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— Enrollees "from ages 1 to 100" are welcome, he said. "I'm as concerned about the 80-year-old black male as I am about the 8-year-old. I'd be most happy for an 80-year-old to come to my class, and in six weeks they become literate. Everybody they talk to will sign up." And if an infant is exposed to rigorous schooling in the presence of a mentor starting at age one, "he'll never fall behind."

Meredith has made his schools male-only because "black males will not compete with black females because they will always lose." He claims black women will be the ultimate beneficiaries. "For every black male who gets a college degree, 26 females do; we're not helping the black female when we're graduating the 26 females for every black male. Who are those other 25 going to spend their life with or marry?"

Women and nonblacks will participate in his schools, but only as sponsors. Each student must have a sponsor 12 years of age or older, who must attend every session. In San Diego, the library club sponsors were as enthusiastic as the students, Martin said. "James was going after the young kids. Well, the sponsors decided they wanted to enroll, and their average age was around 40."

Meredith's primary goal is to teach how to read, write, and speak standard English. "I don't see nothing wrong with black English," he said with a chuckle. "It's a strong, powerful language. What most people don't realize, though, is that black English is a foreign language.

"Black males, particularly the bright males, usually at nine years old, they decide they're not going to learn anything. Most black males who are illiterate are illiterate by decision. I have one cousin who's a millionaire, and he can't read and write, but he's so smart he can get anyone to do what he needs."

Meredith intends to boost his students' language skills to the point where they can "educate themselves."

To do so, he has written a primer, The First Book of Reading. "This book is designed to teach proper English to persons who speak black English as a first language," the subtitle reads in a stark statement of pedagogical intent. (Most educational messages are couched in less value-charged terms.)

Meredith has published the 128-page primer himself. It is his version of the 1838 McGuffey Reader, widely used by itinerant teachers and families living beyond the reach of any formal schooling for much of the middle to late 19th Century. He colored in the children's faces so they would appear black. (The copyright on the McGuffey, he pointed out, has long since lapsed.) From "ax" to "zebra," words are used to illustrate the letters of the alphabet, which are accompanied by 1838 woodcuts. A series of gradually more challenging reading lessons follows. They tell homilies about wooden huts, cows, chickens, and good and bad little girls and boys, illustrated with antebellum drawings.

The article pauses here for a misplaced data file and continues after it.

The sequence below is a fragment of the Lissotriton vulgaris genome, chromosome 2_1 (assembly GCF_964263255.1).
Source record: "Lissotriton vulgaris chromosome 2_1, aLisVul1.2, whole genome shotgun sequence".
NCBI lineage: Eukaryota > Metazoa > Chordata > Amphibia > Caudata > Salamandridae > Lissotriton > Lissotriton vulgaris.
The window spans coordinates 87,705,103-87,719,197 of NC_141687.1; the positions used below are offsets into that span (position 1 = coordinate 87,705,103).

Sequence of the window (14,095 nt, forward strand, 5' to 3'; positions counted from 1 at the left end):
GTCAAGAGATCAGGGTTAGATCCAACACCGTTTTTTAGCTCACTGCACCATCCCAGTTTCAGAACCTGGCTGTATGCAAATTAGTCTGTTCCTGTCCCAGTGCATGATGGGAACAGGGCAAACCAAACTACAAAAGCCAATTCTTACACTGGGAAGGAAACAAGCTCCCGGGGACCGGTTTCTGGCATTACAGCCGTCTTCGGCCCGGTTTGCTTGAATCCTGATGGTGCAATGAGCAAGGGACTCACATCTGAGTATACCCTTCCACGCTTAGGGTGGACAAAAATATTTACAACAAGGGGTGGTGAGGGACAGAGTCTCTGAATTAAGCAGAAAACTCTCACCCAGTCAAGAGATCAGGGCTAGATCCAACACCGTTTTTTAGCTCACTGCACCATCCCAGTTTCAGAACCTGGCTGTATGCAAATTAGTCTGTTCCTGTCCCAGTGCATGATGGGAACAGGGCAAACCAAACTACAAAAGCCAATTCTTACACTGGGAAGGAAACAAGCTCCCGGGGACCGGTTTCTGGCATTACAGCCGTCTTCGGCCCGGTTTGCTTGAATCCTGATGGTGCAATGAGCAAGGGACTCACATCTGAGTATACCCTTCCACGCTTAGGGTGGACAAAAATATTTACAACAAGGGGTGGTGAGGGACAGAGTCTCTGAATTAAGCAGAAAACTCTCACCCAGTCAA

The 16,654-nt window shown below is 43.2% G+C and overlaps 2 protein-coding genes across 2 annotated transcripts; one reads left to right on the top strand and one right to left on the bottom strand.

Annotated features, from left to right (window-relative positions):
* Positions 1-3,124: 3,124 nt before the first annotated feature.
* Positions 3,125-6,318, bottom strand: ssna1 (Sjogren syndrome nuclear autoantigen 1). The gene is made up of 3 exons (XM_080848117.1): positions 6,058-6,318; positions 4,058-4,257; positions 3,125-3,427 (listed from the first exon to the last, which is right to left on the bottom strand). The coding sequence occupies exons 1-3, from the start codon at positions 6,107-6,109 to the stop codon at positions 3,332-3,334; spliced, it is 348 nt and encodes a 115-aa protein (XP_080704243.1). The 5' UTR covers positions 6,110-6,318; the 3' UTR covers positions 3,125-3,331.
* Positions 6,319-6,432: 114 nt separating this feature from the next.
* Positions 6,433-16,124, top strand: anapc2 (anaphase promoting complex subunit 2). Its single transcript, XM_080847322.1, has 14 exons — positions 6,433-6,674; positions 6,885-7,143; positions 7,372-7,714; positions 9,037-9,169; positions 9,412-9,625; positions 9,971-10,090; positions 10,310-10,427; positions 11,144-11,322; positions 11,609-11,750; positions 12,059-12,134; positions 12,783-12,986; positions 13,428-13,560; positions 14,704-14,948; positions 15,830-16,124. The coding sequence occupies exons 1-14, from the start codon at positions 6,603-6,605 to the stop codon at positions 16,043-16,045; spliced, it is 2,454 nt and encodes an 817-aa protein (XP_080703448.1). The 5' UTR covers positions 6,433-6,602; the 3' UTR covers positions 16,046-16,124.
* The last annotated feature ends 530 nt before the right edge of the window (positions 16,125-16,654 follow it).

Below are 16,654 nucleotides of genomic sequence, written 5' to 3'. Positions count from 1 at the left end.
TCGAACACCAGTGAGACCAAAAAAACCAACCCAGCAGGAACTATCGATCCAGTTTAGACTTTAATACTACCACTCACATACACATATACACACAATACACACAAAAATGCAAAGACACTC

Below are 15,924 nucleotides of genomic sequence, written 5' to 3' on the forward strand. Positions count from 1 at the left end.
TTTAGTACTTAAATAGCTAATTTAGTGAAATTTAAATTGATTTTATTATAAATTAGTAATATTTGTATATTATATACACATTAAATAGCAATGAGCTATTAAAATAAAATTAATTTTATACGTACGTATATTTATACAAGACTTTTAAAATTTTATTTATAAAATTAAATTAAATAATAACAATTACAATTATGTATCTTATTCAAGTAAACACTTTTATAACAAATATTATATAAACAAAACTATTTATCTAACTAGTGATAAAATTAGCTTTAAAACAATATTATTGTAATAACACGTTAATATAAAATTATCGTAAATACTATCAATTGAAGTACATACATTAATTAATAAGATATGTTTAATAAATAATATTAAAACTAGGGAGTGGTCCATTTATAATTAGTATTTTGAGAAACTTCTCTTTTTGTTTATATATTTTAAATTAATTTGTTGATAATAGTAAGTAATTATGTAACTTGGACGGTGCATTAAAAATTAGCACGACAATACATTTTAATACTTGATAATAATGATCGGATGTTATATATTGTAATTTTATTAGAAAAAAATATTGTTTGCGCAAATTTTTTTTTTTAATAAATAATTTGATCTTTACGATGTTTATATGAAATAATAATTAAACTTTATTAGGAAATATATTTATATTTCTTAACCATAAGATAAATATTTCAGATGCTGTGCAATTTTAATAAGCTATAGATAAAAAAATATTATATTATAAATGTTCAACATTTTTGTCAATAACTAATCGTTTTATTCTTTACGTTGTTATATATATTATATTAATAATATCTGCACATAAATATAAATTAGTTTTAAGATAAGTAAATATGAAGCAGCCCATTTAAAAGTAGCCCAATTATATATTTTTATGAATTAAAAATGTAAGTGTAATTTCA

In addition to studying their primers, students will take part in spelling bees, oratorical contests, essay-writing contests, and other traditional pursuits. And, of course, they will make regular trips to the library, spending at least three hours there a week.

Meredith intends schooling to supplant ordinary weekend leisure activities. "We don't want people to do anything that day they would normally do, like watch television. To be a super basketball star, they know that they have to spend hours and hours every day on the basketball court. We want them to know they have to spend hours and hours a day with the books if they want to become an intellectual giant."

Meredith said he chose San Diego as his first non-Mississippi site because of the enthusiastic response Martin and her church had to the library clubs. "They must have sold $10,000 of my books," Meredith said. They used Meredith's books and a lecture series he gave as fundraisers for the church, Martin said.

"We're building a new church because we've outgrown the one we're in," she said. Even with two services, it's standing- room-only on Sundays. In addition to the library club, the church runs a soup kitchen once a month and otherwise helps out the needy. Linda Vista also supports five different choirs and sponsors youth soccer and track teams.

"In essence, we do really educate ourselves," Martin said. "You go to school and listen to your teacher, but you come home and do your research. But everybody doesn't have encyclopedias in their homes; everybody doesn't have computers, so what James wants to do is show people you can do this on your own; you can learn at your own pace."

In his home state of Mississippi, Meredith reports, librarians have been enthusiastic about his project. Here in San Diego, public library official Lynn Whitehouse, whose responsibilities include outreach programs, said last week that she hadn't heard of Meredith's library schools. But, she added, "I hope he does come; it fits right in."

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